Meet the dominant youth influencers of tomorrow
Next on the Horizon: Gen Z
Wednesday April 20, 2016
- 92% of Gen Z still plan to own a car and nearly all of them plan to get a driver’s license. In fact, car ownership is so important to Gen Z, they say they’d be willing to give up social media (their lifeline), new clothes, events and eating out for a year just to have one.
- Despite being digital natives, Gen Z values face-to-face interactions even more than other generations, and while they’re equally comfortable shopping offline as online, 67% of the respondents in the study say they would rather car-shop in-store.
- With billions in spending power, Gen Z is primed to eclipse Millennials as the dominant youth influencers of tomorrow. Car dealers who work to provide the messaging and experience this generation expects put themselves in a positive to succeed over the short- and the long-haul.
The Biggest, Most Diverse Generation Ever and with a Whopping $3.2 Trillion in Purchasing Power!
Cautious spenders. Practical consumers. Substantial spending power. Meet Gen Z. Just as automotive marketers are getting their arms around meeting Millennials’ needs, along comes Gen Z. In new research from Autotrader and Kelley Blue Book, the topline is this largest generation yet has several characteristics that make it distinctly different from its predecessors. Here’s what you need to know to win the hearts and minds of this young – and ultimately – very wealthy, yet cautious-spending, cohort.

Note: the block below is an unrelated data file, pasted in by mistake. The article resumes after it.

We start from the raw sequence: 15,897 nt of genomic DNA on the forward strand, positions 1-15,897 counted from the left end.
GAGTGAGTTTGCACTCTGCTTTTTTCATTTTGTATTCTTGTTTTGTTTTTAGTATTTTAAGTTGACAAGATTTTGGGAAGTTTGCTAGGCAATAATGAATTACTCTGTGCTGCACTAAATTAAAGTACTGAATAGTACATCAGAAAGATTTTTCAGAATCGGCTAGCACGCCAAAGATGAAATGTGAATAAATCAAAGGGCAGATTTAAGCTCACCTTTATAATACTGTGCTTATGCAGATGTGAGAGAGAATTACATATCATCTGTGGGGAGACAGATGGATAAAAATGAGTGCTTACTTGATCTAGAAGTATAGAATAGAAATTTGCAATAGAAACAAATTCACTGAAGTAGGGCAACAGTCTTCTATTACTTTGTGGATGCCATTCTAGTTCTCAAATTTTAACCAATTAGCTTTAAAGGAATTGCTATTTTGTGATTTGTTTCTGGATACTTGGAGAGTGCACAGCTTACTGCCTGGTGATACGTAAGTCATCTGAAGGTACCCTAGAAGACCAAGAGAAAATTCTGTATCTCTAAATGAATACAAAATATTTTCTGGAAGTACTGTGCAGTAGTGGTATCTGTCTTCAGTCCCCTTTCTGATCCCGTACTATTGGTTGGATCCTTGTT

Gen Z: 25% of the Population1
Born between 1998 and 2016, the 80-million strong Gen Z generation (also nicknamed “iGen”) isn’t anything to be trifled with. Today’s 16-year-olds – part of Generation Z – live in a world that’s very different from 10 years ago. Unlike Millennials, Gen Z has never known the peace and prosperity of the 1990s, only the Great Recession and the war on terror. As a result, the conditions of their time have deeply affected their spending habits.
Today, they influence $200 billion in annual spending power annually on parental or household purchases.2 By 2020, they’ll account for 40% of all consumers and their purchasing power will equal the GDP of some small countries. However, they’re by nature more cautious spenders with 57% preferring saving over spending.3 Unlike Millennials, Gen Z is less likely to be influenced by prestige and more likely to be influenced by safety and practicality that’s integrated with technology.
In fact, Gen Z will never be, go or do without technology. It’s in their DNA. They are the first real digital natives who were raised using five screens such as the smartphone, desktop, laptop, tablet and TV to communicate and digest information. A quarter of Gen Zs are connected within 5 minutes of waking up; nearly all are connected within an hour or less of waking up4 and they’re all using social media.